One of the most urgent challenges facing planners today is to make an unassailable business case for the value of meetings. Traditionally, that has entailed tracking spending, measuring results, and concluding that the meeting did or did not deliver a satisfactory return on investment. Proving ROI and conscientious spending is still a vital part of the argument (for more on this topic, see "Defending Your Event" on page 63), but on its own, it's an incomplete defense of meetings.
That's because demonstrating a meeting's value doesn't prove that some other, possibly less expensive communication method (teleconference, website, memo, etc.) couldn't have produced an even greater return. In other words, in addition to the normal justification for an individual meeting or event, planners now have to make the case that meeting face-to-face is more effective than alternatives, that meetings provide opportunities that other communications methods don't, and that those advantages are worth whatever extra money and other resources in-person events might cost.
When asked to present their best arguments to justify face-to-face meetings, industry sources often rely on emotional or rhetorical arguments because, in many cases, the opportunities in-person meetings provide are hard to quantify.
The human factor. The defense of in-person events usually begins with the fact that, as human beings, businesspeople crave and benefit from social interaction with their peers. "We're not robots," says John Baldoni, a leadership and communications consultant based in Ann Arbor, Mich. "There are many virtual ways of connecting, but there's nothing, I believe, that can replace face-to-face interaction. We want bonds to develop. We want the energy that brings."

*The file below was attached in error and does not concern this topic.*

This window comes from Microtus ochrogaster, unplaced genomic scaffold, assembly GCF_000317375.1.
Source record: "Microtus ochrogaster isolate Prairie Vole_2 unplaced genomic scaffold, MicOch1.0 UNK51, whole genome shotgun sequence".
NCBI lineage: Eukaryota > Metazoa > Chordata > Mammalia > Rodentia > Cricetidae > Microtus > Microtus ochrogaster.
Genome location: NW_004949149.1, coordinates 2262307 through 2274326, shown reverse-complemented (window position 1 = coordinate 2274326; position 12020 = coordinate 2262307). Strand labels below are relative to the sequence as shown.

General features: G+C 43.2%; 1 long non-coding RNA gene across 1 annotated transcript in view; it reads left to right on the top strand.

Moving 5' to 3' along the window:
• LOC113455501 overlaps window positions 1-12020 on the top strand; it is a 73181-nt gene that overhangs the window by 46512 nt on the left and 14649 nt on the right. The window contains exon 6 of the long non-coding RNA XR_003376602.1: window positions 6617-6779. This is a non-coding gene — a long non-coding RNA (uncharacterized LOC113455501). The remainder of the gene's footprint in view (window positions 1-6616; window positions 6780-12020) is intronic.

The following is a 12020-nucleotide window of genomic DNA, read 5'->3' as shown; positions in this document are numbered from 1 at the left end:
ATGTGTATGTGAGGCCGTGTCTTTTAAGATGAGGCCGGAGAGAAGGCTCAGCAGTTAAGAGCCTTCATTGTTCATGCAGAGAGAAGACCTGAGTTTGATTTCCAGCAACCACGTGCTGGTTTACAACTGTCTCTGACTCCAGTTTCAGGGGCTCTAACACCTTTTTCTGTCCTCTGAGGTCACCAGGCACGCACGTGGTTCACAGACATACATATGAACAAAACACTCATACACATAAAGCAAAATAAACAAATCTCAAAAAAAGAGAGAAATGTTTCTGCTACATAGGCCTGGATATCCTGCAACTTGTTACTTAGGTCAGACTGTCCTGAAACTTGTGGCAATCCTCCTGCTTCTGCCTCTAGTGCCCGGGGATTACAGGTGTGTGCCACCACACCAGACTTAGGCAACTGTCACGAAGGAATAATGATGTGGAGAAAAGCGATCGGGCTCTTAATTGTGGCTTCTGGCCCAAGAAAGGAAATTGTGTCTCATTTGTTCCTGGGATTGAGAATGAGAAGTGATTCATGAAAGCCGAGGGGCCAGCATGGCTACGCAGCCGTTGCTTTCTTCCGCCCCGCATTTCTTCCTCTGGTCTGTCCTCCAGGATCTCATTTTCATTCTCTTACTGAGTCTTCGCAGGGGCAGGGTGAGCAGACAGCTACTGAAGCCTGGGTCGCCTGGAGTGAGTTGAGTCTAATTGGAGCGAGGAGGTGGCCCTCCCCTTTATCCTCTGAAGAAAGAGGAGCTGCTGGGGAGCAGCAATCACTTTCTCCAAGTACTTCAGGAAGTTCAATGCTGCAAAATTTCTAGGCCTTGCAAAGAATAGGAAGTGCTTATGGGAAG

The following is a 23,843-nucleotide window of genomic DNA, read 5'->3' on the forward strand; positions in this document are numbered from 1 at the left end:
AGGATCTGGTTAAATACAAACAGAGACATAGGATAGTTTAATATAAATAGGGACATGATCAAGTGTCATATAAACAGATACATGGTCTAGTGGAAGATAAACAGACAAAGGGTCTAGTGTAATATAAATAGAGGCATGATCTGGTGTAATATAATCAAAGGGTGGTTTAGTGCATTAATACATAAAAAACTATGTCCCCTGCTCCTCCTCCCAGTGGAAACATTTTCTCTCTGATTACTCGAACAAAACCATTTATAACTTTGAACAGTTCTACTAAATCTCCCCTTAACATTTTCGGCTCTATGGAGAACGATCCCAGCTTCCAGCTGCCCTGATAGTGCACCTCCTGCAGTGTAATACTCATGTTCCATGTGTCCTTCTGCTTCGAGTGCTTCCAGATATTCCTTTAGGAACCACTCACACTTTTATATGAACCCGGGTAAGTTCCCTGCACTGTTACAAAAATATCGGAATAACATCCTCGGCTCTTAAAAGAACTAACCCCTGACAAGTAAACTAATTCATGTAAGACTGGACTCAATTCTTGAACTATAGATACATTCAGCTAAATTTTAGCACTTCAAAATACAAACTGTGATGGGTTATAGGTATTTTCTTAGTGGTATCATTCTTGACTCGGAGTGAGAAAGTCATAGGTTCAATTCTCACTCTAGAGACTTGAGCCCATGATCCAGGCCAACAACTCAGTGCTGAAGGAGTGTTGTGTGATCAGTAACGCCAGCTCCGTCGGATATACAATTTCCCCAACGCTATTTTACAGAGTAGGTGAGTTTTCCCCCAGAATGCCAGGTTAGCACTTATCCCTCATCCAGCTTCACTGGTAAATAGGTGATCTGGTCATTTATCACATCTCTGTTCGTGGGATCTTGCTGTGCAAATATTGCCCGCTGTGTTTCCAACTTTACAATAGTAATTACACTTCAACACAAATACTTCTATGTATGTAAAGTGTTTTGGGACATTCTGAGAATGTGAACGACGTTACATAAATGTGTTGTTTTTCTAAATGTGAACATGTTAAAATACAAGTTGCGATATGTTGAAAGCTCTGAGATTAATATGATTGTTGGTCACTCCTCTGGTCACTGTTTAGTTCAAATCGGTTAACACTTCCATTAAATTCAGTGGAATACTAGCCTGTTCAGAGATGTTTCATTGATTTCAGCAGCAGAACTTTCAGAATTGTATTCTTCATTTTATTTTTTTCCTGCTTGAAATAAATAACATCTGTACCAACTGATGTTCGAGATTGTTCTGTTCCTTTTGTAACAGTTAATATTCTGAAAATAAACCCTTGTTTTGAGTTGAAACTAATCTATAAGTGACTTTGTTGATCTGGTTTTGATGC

Relationships form faster and stronger in person, Baldoni says, which is one of the reasons networking often is cited as a top benefit of meetings. The Center for Exhibition Industry Research, in a six-part study called "The Role and Value of Face-to-Face Interaction," published in 2003 and 2004, found that 69 percent of attendees consider in-person networking to be "very or extremely important" to their job performance. Doug Ducate, executive director of CEIR, thinks the results would be similar if the survey were conducted today.
The difficulty of making the business case for meetings in times of recession is the meetings industry's own fault, believes Doug Ducate, executive director of the Dallas-based Center for Exhibition Industry Research. Over the past 20 years, the exhibition industry grew at such an impressive rate that "we became enraptured with our own data," he says. "The success story became built on growth: ‘We had 10 percent more attendees than last year, therefore it was a better show.' We sold that message."
When growth gives way to contraction, however, the trade show or conference becomes a failure by those flawed standards of success. "Organizations now realize the weakness of the argument," Ducate continues. "We've got to get back to the core value proposition" as the essential defense of meetings.
Better measures of an exhibition, he says, are the quality of attendance and whether the event drove sales, influenced purchases, or strengthened relationships between buyers and sellers. But it's no wonder attendance and net square feet became the favored standards. Those metrics are much easier to measure.